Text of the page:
Game Development Reference
In-Depth Information
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(a) Luminance Q 50
(b) Chrominance Q 50
Figure 2.3. Standard quantization tables for (a) luminance and (b) chrominance.
2.1.5
Quantization
Small changes in high-frequency intensity are not perceived by human vision [Pen-
nebaker and Mitchell 93]. Some DCT coecient precision may therefore be dis-
carded without major impact in the perception of a decoded image for a viewer.
Each DCT coe cient is divided by a corresponding factor in a precalculated
quantization table, where each table entry is an integer ranging from 1 to 255.
The resulting value is thereafter rounded to the nearest integer. This quantization
process loses information and will affect the JPEG data size output. Luminance
and chrominance components are quantized using different tables because of the
differences explained in Section 2.1.3. The JPEG standard provides optional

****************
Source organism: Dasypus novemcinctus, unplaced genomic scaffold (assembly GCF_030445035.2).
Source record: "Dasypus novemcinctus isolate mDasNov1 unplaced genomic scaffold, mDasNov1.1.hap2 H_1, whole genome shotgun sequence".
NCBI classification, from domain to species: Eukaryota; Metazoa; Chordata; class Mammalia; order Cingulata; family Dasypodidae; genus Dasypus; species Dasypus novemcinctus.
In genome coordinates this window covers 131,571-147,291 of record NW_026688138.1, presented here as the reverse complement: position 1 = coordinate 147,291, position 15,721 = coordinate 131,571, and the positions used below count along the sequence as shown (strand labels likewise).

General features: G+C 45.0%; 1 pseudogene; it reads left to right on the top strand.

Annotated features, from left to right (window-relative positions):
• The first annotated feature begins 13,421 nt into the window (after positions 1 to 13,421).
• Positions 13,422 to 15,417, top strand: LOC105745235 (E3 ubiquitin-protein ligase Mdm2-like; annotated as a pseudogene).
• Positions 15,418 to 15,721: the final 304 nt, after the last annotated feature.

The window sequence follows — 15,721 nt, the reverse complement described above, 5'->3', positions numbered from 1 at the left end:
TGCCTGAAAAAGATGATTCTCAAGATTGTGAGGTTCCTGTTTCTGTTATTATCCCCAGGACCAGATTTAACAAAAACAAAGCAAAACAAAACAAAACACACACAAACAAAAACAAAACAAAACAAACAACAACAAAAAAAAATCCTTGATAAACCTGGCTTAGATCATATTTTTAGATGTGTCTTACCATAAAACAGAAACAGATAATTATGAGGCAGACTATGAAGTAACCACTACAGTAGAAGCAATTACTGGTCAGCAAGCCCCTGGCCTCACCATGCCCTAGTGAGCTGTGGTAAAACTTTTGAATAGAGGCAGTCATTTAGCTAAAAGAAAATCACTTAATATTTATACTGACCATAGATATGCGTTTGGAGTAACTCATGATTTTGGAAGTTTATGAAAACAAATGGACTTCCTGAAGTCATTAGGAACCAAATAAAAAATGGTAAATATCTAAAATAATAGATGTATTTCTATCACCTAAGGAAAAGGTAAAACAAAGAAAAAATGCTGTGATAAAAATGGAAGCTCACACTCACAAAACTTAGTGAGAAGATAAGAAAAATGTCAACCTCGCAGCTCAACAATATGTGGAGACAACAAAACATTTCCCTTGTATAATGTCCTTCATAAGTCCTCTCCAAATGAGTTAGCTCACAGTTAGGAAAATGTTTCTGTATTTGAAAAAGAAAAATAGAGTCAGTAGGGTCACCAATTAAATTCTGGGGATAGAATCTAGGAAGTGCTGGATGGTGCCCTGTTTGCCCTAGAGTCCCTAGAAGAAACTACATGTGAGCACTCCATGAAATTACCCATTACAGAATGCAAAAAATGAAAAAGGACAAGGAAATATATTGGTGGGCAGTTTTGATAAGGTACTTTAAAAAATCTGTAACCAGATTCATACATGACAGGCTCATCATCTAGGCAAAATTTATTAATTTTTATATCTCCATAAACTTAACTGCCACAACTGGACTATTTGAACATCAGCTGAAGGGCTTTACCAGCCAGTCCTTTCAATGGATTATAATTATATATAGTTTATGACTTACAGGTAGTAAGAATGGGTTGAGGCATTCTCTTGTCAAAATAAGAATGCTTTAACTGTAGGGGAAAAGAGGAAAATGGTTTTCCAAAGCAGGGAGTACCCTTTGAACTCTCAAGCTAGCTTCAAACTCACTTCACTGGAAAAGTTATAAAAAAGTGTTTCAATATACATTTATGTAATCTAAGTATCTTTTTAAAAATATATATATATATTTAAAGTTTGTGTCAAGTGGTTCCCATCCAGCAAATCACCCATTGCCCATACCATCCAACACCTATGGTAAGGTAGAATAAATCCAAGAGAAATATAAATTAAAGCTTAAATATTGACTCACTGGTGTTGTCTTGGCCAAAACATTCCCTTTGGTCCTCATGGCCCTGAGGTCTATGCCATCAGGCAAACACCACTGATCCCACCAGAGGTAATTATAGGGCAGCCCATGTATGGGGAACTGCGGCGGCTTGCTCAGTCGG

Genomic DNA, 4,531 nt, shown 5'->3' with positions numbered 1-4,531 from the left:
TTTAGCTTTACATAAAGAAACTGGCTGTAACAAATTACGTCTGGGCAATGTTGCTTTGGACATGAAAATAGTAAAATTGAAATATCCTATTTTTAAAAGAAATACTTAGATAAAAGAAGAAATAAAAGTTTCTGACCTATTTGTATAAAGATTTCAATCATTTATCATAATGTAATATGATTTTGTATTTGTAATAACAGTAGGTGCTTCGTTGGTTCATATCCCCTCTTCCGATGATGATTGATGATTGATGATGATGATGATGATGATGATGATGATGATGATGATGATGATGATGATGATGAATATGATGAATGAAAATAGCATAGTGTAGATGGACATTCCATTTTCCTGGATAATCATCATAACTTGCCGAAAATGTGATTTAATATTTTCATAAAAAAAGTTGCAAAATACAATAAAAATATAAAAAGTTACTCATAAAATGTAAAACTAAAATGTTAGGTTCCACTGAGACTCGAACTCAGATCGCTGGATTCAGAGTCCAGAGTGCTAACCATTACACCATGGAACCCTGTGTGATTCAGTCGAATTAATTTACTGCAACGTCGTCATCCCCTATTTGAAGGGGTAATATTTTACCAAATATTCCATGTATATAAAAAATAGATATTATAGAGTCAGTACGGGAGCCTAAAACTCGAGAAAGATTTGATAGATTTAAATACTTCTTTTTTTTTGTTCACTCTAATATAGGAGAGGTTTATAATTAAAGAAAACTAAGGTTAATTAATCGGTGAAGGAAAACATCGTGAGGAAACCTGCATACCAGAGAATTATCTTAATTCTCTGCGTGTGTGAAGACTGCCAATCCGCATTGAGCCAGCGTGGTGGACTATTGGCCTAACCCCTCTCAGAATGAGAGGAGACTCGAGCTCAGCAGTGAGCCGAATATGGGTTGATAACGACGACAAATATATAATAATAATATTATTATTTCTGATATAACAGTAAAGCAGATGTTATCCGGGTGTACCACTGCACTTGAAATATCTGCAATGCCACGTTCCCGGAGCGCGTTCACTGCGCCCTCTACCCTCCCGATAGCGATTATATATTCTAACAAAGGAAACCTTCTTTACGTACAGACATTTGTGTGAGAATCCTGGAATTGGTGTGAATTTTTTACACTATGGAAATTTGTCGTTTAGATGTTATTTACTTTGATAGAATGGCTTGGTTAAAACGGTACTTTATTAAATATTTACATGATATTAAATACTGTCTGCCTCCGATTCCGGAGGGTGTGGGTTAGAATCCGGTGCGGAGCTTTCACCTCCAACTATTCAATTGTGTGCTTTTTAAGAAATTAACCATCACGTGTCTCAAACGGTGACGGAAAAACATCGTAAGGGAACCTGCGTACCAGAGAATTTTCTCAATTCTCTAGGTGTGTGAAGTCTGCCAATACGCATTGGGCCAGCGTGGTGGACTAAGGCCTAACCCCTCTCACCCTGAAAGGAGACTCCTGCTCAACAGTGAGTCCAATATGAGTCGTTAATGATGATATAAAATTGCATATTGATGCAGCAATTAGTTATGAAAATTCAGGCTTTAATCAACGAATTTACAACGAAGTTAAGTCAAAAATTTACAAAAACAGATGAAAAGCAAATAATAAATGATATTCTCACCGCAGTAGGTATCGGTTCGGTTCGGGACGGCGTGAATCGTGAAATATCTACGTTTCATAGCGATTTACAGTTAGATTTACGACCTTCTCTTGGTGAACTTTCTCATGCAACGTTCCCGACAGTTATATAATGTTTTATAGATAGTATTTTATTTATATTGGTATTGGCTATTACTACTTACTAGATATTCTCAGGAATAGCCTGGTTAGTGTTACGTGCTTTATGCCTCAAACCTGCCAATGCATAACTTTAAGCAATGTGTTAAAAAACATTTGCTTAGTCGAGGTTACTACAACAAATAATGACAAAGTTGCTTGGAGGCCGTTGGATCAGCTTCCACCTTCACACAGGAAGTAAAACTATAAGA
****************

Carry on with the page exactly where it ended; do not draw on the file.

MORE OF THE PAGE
standard quantization tables—see Figure 2.3—for both luminance and chromi-
nance components. In Equation (2.4), standard table Q 50 is used to derive tables
of different quality levels:
(100
quality)
50
Q 50
if quality > 50,
Q quality =
(2.4)
50
quality
Q 50
if quality < 50.
After quantization all coecients are ordered in a zigzag sequence; see Figure 2.4.
The zigzag ordering is used to place low-frequency coecients, which have higher
probability to be nonzero, before high-frequency coecients.
2.1.6
Entropy Coding
After quantization the coecients are entropy-coded to compact coecient infor-
mation into a bit stream. Each nonzero coecient is encoded as the concatenation
of two symbols, wherein the first symbol is Huffman coded. Huffman tables may
be computed per image before compression or predefined and used for all images.
In this chapter two predefined, JPEG standard, Huffman coding tables are used.
There is one DC coecient code table and one AC coecient code table. DC
coecients are coded as deltas from the previous block in that color plane. The
 
 
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